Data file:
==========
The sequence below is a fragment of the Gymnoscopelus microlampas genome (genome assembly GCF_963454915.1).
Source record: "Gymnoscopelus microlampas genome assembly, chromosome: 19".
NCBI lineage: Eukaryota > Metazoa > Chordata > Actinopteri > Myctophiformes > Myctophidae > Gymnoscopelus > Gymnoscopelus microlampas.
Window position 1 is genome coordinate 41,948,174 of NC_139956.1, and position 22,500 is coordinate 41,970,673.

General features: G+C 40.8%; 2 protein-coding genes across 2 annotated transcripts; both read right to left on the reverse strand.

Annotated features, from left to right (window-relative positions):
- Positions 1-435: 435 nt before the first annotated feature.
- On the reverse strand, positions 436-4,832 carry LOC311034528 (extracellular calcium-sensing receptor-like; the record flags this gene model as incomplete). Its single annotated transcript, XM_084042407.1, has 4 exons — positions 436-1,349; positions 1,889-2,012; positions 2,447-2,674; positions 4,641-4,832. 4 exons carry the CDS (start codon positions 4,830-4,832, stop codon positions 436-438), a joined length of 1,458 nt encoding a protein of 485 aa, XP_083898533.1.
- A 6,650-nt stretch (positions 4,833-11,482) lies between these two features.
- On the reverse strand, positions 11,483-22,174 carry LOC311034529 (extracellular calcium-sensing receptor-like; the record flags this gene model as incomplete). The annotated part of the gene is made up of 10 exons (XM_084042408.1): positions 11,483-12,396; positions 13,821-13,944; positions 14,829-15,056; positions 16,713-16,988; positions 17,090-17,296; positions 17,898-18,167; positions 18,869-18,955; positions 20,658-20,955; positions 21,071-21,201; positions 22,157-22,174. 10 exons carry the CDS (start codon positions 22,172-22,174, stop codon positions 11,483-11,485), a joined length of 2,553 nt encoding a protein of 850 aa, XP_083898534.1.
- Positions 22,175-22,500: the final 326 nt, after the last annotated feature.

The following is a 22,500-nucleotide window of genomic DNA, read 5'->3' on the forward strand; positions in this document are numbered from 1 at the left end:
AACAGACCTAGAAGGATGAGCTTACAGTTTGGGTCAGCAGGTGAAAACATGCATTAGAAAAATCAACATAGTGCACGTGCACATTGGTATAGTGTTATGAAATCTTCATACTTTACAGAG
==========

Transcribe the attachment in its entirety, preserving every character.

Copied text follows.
The sequence below is a fragment of the Gymnoscopelus microlampas genome (genome assembly GCF_963454915.1).
Source record: "Gymnoscopelus microlampas genome assembly, chromosome: 19".
NCBI lineage: Eukaryota > Metazoa > Chordata > Actinopteri > Myctophiformes > Myctophidae > Gymnoscopelus > Gymnoscopelus microlampas.
Window position 1 is genome coordinate 41,948,174 of NC_139956.1, and position 22,500 is coordinate 41,970,673.

General features: G+C 40.8%; 2 protein-coding genes across 2 annotated transcripts; both read right to left on the reverse strand.

Annotated features, from left to right (window-relative positions):
- Positions 1-435: 435 nt before the first annotated feature.
- On the reverse strand, positions 436-4,832 carry LOC311034528 (extracellular calcium-sensing receptor-like; the record flags this gene model as incomplete). Its single annotated transcript, XM_084042407.1, has 4 exons — positions 436-1,349; positions 1,889-2,012; positions 2,447-2,674; positions 4,641-4,832. 4 exons carry the CDS (start codon positions 4,830-4,832, stop codon positions 436-438), a joined length of 1,458 nt encoding a protein of 485 aa, XP_083898533.1.
- A 6,650-nt stretch (positions 4,833-11,482) lies between these two features.
- On the reverse strand, positions 11,483-22,174 carry LOC311034529 (extracellular calcium-sensing receptor-like; the record flags this gene model as incomplete). The annotated part of the gene is made up of 10 exons (XM_084042408.1): positions 11,483-12,396; positions 13,821-13,944; positions 14,829-15,056; positions 16,713-16,988; positions 17,090-17,296; positions 17,898-18,167; positions 18,869-18,955; positions 20,658-20,955; positions 21,071-21,201; positions 22,157-22,174. 10 exons carry the CDS (start codon positions 22,172-22,174, stop codon positions 11,483-11,485), a joined length of 2,553 nt encoding a protein of 850 aa, XP_083898534.1.
- Positions 22,175-22,500: the final 326 nt, after the last annotated feature.

The following is a 22,500-nucleotide window of genomic DNA, read 5'->3' on the forward strand; positions in this document are numbered from 1 at the left end:
AACAGACCTAGAAGGATGAGCTTACAGTTTGGGTCAGCAGGTGAAAACATGCATTAGAAAAATCAACATAGTGCACGTGCACATTGGTATAGTGTTATGAAATCTTCATACTTTACAGAG